Athymhormic syndrome, or psychic akinesia, is a rare neurological syndrome characterized by extreme passivity, apathy, blunted affect, and a profound generalized loss of self-motivation and conscious thought. For example, a patient with this syndrome might sustain severe burns on contact with a hot stove, due to lacking the will to move away despite experiencing severe pain. The existence of such symptoms in patients after damage to certain structures in the brain has been used in support of a physical model of motivation in human beings, wherein the limbic loop of the basal ganglia is the initiator of directed action and thought.

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  • Athymhormic syndrome, or psychic akinesia, is a rare neurological syndrome characterized by extreme passivity, apathy, blunted affect, and a profound generalized loss of self-motivation and conscious thought. For example, a patient with this syndrome might sustain severe burns on contact with a hot stove, due to lacking the will to move away despite experiencing severe pain. The existence of such symptoms in patients after damage to certain structures in the brain has been used in support of a physical model of motivation in human beings, wherein the limbic loop of the basal ganglia is the initiator of directed action and thought. The word Athymhormic is derived from the Greek (Greek: Thumos), which means mood or affect, and (Greek: Horme), which means impulse, drive, or appetite. First described by French neurologist Dominique Laplane in 1982 as ""PAP syndrome" (French: perte d'auto-activation psychique, or "loss of psychic autoactivation"), the syndrome is believed to be due to damage to areas of the basal ganglia or frontal cortex, specifically the striatum and globus pallidus, responsible for motivation and executive functions. It may occur without any preexisting psychiatric condition. (en)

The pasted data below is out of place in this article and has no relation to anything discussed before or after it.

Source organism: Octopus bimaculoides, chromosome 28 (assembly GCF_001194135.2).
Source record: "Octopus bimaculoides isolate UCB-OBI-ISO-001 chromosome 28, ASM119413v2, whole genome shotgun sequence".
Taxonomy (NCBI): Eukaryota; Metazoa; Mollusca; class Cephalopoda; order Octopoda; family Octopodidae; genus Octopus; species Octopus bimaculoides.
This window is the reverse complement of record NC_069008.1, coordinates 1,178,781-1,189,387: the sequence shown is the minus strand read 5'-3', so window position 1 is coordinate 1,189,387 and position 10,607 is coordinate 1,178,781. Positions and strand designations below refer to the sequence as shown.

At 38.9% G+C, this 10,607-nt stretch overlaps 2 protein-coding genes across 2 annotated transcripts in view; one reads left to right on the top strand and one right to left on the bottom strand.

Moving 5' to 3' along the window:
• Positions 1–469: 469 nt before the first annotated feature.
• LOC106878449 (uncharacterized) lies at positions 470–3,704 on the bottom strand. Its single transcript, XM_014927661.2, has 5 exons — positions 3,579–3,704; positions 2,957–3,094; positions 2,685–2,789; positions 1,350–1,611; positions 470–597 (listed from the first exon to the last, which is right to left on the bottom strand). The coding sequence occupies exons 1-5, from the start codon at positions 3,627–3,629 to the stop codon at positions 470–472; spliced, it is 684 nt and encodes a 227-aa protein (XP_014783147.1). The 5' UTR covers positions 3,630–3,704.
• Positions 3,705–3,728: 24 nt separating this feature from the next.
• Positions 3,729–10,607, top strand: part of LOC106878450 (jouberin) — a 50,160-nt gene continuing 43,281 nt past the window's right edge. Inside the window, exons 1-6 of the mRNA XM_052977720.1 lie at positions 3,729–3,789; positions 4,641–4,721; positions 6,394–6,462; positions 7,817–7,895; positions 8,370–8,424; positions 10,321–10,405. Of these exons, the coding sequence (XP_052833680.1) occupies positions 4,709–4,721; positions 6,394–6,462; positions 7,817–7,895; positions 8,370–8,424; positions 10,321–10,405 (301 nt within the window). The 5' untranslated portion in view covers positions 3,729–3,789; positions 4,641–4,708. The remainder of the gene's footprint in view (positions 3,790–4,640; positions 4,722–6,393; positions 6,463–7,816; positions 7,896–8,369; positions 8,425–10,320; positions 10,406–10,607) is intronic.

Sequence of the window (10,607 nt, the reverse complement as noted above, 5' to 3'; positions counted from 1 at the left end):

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http://purl.org/linguistics/gold/hypernym
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  • Athymhormic syndrome, or psychic akinesia, is a rare neurological syndrome characterized by extreme passivity, apathy, blunted affect, and a profound generalized loss of self-motivation and conscious thought. For example, a patient with this syndrome might sustain severe burns on contact with a hot stove, due to lacking the will to move away despite experiencing severe pain. The existence of such symptoms in patients after damage to certain structures in the brain has been used in support of a physical model of motivation in human beings, wherein the limbic loop of the basal ganglia is the initiator of directed action and thought. (en)
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  • Athymhormic syndrome (en)
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